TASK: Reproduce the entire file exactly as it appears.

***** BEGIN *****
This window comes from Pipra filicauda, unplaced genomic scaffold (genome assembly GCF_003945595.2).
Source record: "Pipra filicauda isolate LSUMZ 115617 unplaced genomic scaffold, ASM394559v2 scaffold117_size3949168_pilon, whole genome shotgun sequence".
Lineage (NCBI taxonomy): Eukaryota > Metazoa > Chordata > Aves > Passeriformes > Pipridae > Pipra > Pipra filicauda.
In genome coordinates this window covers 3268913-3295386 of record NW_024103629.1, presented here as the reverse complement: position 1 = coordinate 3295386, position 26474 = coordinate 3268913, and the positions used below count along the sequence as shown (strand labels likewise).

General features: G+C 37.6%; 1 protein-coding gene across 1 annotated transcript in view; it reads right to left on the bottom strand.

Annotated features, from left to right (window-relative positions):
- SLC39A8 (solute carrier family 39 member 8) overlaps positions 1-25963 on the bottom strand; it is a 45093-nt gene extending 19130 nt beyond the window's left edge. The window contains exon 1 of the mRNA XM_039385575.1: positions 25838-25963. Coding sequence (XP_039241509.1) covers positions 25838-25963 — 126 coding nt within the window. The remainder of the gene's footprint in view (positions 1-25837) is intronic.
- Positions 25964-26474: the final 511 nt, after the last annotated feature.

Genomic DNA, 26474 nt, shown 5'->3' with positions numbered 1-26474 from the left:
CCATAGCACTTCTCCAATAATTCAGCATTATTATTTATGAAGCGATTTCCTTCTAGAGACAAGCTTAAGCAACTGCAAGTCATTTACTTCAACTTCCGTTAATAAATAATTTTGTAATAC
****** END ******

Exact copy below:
This window comes from Pipra filicauda, unplaced genomic scaffold (genome assembly GCF_003945595.2).
Source record: "Pipra filicauda isolate LSUMZ 115617 unplaced genomic scaffold, ASM394559v2 scaffold117_size3949168_pilon, whole genome shotgun sequence".
Lineage (NCBI taxonomy): Eukaryota > Metazoa > Chordata > Aves > Passeriformes > Pipridae > Pipra > Pipra filicauda.
In genome coordinates this window covers 3268913-3295386 of record NW_024103629.1, presented here as the reverse complement: position 1 = coordinate 3295386, position 26474 = coordinate 3268913, and the positions used below count along the sequence as shown (strand labels likewise).

General features: G+C 37.6%; 1 protein-coding gene across 1 annotated transcript in view; it reads right to left on the bottom strand.

Annotated features, from left to right (window-relative positions):
- SLC39A8 (solute carrier family 39 member 8) overlaps positions 1-25963 on the bottom strand; it is a 45093-nt gene extending 19130 nt beyond the window's left edge. The window contains exon 1 of the mRNA XM_039385575.1: positions 25838-25963. Coding sequence (XP_039241509.1) covers positions 25838-25963 — 126 coding nt within the window. The remainder of the gene's footprint in view (positions 1-25837) is intronic.
- Positions 25964-26474: the final 511 nt, after the last annotated feature.

Genomic DNA, 26474 nt, shown 5'->3' with positions numbered 1-26474 from the left:
CCATAGCACTTCTCCAATAATTCAGCATTATTATTTATGAAGCGATTTCCTTCTAGAGACAAGCTTAAGCAACTGCAAGTCATTTACTTCAACTTCCGTTAATAAATAATTTTGTAATAC